April 16, 2019 (Julian) - Since the beginning of the dissolving of local volunteer fire departments the number of firefighters and emergency first responders available in an emergency has gone through a drastic and unacceptable reduction. At the beginning of the process there were over 600 volunteers available in the rural areas of San Diego County. While I'm certain that it's possible to improve any system, no attempt was made to improve, instead, decimation has been the goal in rural San Diego County.

MISINFORMATION ABOUT SINGLE-PAYER/MEDICARE-FOR-ALL: A REBUTTAL TO DAVID BROOKS “UNDO THE REVOLUTION”

 

 

By Joel A. Harrison, PhD, MPH

 

March 30, 2019 (San Diego) - Unfortunately, our media is dominated by misinformation designed to protect our private for-profit health insurance industry. One of the latest, by syndicated columnist David Brooks, was published in the San Diego Union-Tribune on March 6th.  Since that newspaper reaches over 1 million San Diegans, I hope those reading this article will agree and share it with others. At the bottom I list several articles/papers that give a more comprehensive detailed discussion of why a single-payer system designed to benefit people trumps a for-profit health insurance industry designed first and foremost to enrich corporations.

READER’S EDITORIAL: WHY I AM AGAINST THE DEATH PENALTY

 

 

By Joel A. Harrison, PhD, MPH

 

March 20, 2019 (San Diego) -- On Wednesday, March 13th, Governor Gavin Newsom imposed a moratorium on the death penalty. The reactions, both supporting the governor and condemning his action, have come swift and furious. When I read stories of families whose members, especially children have been murdered, even more so by serial killers, families who have attended death penalty appeal after appeal, cases where the evidence of guilt is overwhelming, I find little sympathy for the defendant and if I were a lawyer would find it near impossible to represent them. However, as I will try to explain below, my personal reactions aside, I am against the death penalty, partly because of the risk of executing an innocent person; but even the execution of someone overwhelmingly guilty of some truly horrendous act. This is not about them; but about us as a society. For a good summary of the history of the death penalty and current status around the world, see Wikipedia. Capital Punishment.

READER’S EDITORIAL: LAKESIDE SAND MINE FACES PROSPECT OF LITIGATION AND LOSSES

 

 

“If Supervisors approve it, there will be a lawsuit by citizens and environmental groups to stop it … Perhaps Bill Adams will engage in good faith negotiations with anyone interested in buying this 400+ acre property. It might be better to get out now while there is some profit to be made.” – Catherine Tancredi Clothey

 

By Catherine Trancredi Clothey

Photo by Billy Ortiz

 

March 19, 2019 (Lakeside) -- What is the status of the sand mine project proposed by Bill Adams and his El Monte Nature Preserve partners and money lenders?

 

I write this as a Lakeside resident (as Catherine Clothey) and as an attorney (as Catherine Tancredi). In the mid 1990s, I represented a local group who sued to stop the Fashion Valley trolley extension due to CEQA violations. We lost and the appeal was denied. I also set up the 501(c)3 Iron Mountain Conservancy in Ramona.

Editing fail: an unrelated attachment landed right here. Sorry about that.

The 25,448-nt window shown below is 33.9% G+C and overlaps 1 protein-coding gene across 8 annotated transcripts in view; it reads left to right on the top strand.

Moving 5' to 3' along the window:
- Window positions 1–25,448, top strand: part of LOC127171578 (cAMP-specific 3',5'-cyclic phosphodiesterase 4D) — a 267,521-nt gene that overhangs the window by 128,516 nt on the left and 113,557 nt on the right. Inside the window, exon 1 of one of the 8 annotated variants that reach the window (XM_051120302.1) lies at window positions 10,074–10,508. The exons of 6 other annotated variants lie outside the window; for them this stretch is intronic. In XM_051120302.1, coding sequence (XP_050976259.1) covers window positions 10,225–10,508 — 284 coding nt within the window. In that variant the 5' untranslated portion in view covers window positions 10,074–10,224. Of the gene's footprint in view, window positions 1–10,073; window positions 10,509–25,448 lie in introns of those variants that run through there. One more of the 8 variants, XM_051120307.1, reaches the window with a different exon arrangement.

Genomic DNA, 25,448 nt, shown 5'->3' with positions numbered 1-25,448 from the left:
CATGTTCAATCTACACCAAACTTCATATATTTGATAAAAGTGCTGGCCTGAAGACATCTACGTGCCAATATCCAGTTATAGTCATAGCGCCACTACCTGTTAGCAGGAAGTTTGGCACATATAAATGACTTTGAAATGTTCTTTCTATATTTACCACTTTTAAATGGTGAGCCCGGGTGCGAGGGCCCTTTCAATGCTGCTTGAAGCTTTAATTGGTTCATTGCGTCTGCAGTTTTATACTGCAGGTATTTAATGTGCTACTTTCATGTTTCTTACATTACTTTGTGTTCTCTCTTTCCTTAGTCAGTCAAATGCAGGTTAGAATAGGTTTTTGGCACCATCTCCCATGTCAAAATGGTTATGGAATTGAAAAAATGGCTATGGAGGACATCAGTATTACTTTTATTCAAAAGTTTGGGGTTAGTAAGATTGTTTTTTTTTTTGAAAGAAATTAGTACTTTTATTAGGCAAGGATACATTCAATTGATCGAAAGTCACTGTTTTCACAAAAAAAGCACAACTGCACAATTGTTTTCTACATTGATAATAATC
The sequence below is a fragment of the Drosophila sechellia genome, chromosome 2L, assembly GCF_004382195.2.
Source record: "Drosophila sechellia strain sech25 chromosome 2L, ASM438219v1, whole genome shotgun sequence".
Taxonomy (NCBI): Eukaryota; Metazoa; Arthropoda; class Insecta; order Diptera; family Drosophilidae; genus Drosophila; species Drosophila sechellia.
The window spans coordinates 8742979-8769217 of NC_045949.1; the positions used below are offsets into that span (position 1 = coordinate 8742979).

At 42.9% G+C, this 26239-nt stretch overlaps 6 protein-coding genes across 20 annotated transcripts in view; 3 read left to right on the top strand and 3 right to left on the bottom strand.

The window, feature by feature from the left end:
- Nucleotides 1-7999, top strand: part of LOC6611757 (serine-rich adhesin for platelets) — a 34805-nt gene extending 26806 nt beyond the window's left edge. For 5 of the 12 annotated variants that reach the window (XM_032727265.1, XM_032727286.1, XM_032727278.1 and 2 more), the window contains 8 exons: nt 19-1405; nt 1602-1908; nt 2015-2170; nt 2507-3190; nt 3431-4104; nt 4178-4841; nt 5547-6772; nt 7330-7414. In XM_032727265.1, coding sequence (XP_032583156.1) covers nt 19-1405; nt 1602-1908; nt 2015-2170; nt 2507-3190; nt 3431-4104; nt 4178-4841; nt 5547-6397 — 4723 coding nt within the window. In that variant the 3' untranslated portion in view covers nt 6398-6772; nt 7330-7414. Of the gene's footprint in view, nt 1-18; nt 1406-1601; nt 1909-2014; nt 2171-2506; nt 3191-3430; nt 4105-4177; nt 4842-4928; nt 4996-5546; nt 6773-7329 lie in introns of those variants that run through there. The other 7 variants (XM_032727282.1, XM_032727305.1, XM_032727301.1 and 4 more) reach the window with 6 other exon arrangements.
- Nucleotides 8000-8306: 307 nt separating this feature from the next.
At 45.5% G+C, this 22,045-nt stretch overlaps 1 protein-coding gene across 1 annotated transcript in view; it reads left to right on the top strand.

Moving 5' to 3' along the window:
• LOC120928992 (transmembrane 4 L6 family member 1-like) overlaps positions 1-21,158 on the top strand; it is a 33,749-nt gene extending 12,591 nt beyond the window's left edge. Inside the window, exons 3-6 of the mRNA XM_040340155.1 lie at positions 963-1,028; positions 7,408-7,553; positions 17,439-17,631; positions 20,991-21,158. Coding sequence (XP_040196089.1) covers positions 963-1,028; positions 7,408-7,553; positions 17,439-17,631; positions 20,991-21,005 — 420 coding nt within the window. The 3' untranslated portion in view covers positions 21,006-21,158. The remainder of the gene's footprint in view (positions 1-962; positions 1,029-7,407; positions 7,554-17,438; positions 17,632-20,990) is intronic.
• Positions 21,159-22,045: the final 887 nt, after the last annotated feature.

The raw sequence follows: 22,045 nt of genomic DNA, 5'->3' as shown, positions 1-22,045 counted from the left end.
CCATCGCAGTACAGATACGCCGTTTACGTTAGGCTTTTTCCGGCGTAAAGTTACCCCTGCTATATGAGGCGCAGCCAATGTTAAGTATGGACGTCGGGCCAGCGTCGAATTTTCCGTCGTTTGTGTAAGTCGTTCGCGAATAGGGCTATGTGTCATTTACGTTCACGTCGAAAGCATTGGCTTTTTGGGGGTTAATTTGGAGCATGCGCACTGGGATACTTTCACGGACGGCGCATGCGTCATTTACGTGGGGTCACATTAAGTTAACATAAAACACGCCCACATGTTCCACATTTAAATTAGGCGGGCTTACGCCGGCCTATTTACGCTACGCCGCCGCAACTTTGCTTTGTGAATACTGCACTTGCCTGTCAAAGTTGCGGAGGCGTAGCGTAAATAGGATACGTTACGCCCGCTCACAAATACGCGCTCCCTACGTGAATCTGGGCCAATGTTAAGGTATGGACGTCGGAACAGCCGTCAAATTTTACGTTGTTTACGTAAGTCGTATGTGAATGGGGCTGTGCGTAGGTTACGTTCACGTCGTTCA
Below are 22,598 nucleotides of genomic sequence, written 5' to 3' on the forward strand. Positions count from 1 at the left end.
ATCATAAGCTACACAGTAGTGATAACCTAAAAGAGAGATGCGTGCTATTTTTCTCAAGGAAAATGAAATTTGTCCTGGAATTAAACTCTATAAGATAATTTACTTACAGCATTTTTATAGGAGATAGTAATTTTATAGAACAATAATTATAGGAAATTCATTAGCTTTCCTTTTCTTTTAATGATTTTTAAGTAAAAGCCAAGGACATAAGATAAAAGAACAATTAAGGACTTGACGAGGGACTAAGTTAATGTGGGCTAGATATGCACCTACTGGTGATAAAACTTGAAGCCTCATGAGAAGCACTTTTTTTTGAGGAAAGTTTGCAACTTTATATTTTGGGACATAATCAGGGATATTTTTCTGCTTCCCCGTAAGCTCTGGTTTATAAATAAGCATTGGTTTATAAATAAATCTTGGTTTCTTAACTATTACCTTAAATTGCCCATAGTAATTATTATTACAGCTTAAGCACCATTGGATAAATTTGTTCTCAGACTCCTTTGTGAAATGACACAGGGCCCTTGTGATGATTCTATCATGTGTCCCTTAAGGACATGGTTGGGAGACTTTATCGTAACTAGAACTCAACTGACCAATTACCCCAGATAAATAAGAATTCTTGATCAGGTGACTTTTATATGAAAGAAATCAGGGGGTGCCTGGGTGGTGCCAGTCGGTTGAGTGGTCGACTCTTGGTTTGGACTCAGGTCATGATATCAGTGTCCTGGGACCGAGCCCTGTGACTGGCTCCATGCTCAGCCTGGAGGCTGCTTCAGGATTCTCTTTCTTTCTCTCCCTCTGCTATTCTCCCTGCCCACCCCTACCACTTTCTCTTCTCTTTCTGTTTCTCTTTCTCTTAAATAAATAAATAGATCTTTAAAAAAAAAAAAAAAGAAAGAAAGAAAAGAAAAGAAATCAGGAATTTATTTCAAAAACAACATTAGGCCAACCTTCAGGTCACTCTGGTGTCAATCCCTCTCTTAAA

Public comments on the EIR were due October 29, 2018. It is now March, 2019. The City, County, environmental organizations and citizens wrote very detailed comments regarding the effects the sand mine would have on the community and its people. Hundreds of people showed up for the County’s public hearing and the Lakeside Planning Commission meeting last year to voice concerns. 

RESPONSE TO EDITORIAL ON MEASURE A FROM CAL-FIRE FIREFIGHTERS LOCAL 2881 VICE-PRESIDENT PATRICK WALKER

By William T. Everett, Board Member, Julian-Cuyamaca Fire Protection District

March 14, 2019 (Julian) -- Union Vice-President Patrick Walker believes that the Julian Cuyamaca "volunteer fire station is inefficient and unable to provide adequate fire and life safety services in comparison to full time." He goes on to tout his experience and career as the reason he is credible. Yet, numerous Fire Chiefs and career firefighters throughout California, with far more experience than Walker, strongly disagree with his conclusion. What is the difference between Walker and the others? It is simple. Walker works for the Cal-Fire union and his primary responsibility is to promote the union and help create more union jobs. 

It appears that Walker's primary argument in favor of dissolving the Julian Cuyamaca Fire Protection District is his claim that full-time firefighters are better for the community than part-time (i.e., volunteers). What Mr. Walker either doesn't know or doesn't want the public to know is that the Julian fire station is now staffed full-time with 60  firefighters (volunteers) that are as highly trained and qualified as any "professional" firefighters in the United States.

READER’S EDITORIAL: MEASURE A AND THE FUTURE OF FIRE SERVICES IN JULIAN AND CUYAMACA

By Patrick Walker, Vice President, CAL FIRE Firefighters Local #2881 – San Diego District

"It is my belief that the volunteer only fire station is inefficient and unable to provide adequate fire and life safety services in comparison to full time."

March 12, 2019 (Julian-Cuyamaca) -- I want to start by clarifying my comments within this editorial are not representative of CAL FIRE, but of my position as the 10th District Vice President within CAL FIRE Firefighters Local #2881, the labor organization that represents the Professional Firefighters of CAL FIRE in San Diego County.